And if you don’t have anyone to practice with or are scared to ask because this is your first time and you get nervous, reach out to me. I’ll practice with you.

Sweep your socials

I know plenty of people who did or want to rid themselves of the social medias. Now, if you really want to, by all means. If you prefer one over the other, nobody says they’re beanie babies that you need to have a whole set of to matter. But if you’re just wanting to delete them because everything you’re seeing is negative, depressing, mean, etc, then it is time to evaluate who and what pages you are following. You are in control. I want to add that I also think it’s worthy to leave one or two sources of contention on your page so you aren’t oblivious to the stupid shit people say and do, but that’s just me. You do you.

Listen to the memes

Here is what I mean by this. I recently saw a quote (I know, they probably aren’t actually called memes. I’m just referring to the photo you can save that has inspirational ish on it, funny photos and odd captions that make you LOL, etc. I can call it what I want. You call it what you want), that said something to the effect of, I want to sit at tables that I’m not the topic of conversation of when I get up.

Dang. Can I get a HELLLLLLL YEAAAAAAH. Shitballs. That hit me like my fourth shot of tequila! I legitimately fist-pumped the air and felt instantly fired up! Who doesn’t want that? I mean, I was about to throw on my power hoops and my fave lipstick like it was a damn lava flower! You know, the one Super Mario eats? Watch out, lava balls coming your way!

Except, I also took a moment to think about the flip side, because being 37 can do that to you. Here you are aging, and also maturing! It’s the tits. When I reflected, I realized I’ve talked about people who have gotten up and left the table. Now, maybe my table is shorter and not full of directors. Yet. That doesn’t matter. I’ve still been guilty of this.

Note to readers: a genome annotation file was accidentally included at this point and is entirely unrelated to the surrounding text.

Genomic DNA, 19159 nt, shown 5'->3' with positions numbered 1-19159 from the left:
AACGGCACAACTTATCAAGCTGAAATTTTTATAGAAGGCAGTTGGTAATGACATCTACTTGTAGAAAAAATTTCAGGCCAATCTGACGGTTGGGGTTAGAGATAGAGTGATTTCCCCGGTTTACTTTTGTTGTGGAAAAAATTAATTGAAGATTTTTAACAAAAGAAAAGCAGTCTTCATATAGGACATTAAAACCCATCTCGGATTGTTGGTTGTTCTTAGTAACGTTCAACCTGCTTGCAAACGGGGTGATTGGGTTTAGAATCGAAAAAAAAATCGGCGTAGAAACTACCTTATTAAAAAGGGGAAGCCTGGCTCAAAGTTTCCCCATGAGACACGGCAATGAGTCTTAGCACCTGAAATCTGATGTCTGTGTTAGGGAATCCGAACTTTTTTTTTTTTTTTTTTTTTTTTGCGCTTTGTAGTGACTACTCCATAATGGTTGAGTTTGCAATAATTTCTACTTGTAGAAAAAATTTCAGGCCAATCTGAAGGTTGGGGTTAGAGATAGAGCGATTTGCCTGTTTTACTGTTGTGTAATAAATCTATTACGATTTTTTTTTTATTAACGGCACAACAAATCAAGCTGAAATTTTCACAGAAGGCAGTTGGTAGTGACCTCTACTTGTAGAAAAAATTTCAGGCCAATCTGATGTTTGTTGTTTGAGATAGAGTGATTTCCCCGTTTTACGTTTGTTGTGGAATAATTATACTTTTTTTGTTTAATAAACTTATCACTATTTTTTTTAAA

You hate excessive meetings? Don’t hold one after the initial one is over. You don’t like gossip? Don’t engage. Or better yet, say that. Literally say, “This conversation feels gossipy and I’m working on not doing that. I’m going to step away.” And I know that is awkward. I know it calls some people out. But damn it, I’m done tiptoeing around the boundaries I need to establish to make myself feel healthy. I empower you to do the same. And if you’re sitting there about to pop out of your damn chair because I’ve done this exact thing with you, just know this.I KNOW. I AM A HYPOCRITE WHO HAS DECIDED TO BE BETTER. Alright? Good. 

Don’t be that person who makes everything about yourself

There’s one thing about connecting with someone, which is empathetic. There’s another thing about making everything about you. And maybe you’re feeling called out right now. Well, lace that sneaker up and get close because I mean what I am about to say. This is important. And I don’t say this maliciously. I’m bringing awareness to it because you are still reading and maybe this might help. Chew this over. Think about it. And ask yourself the following:

  • do I read posts and then comment about myself?
  • do I listen to my friend’s problem and then comment about myself?
  • do I interact with someone and turn what they say into something about myself?

It might sound something like this…

Person A: I feel crappy today. I haven’t pooped in a couple days. **Oh shit, no pun intended! Twice!**

Person B: I am so regular. I poop every morning.

Side note: Yes, I am always person B here. I KNOW!

Or it might sound like this…

Person A: I can’t believe Carol got that promotion over me.

Person B: I get skipped all the time because I refuse to play the politics, too.

Or like this…

Person A: I cooked some amazing fish and chips last night! I am so proud of them!

Person B: Oh, we make fish and chips all the time. They’re so easy.

See? What I’m saying is, sometimes, let up on you and be about them. Don’t be a B. I’ve practiced this a lot and let me tell you, it now stands out to me like a sore thumb (who came up with that? I’ve never really noticed anyone’s sore thumbs before), and I almost want to apologize (in fact, I think I have) on behalf of person B to person A before. It isn’t pretty.

Take note of what isn’t working

This is one piece of advice that sounds easy to me but isn’t, in fact, easy to me. I love to say yes to the fun stuff. The wifey likes to plan ahead. Turns out me wildly agreeing to shenans all the time is probably giving her high blood pressure. When you say yes to something, you are saying no to something else. That’s is what Shonda Rhimes taught me and while I still haven’t forgiven her for killing off Derrick, I see what she is saying. I AM WORKING ON IT, so you go work on it, too.

I’ll forever say this. If you know something makes you an ugly person or someone impossible to deal with, be it alcohol, video games, the political shit-show that is our country, instagramming your life, having your phone out all damn day, etc then MAKE.A.CHANGE.

Never let anything hold more power over you than you yourself hold. You’re too beautiful for that.

And last but not least…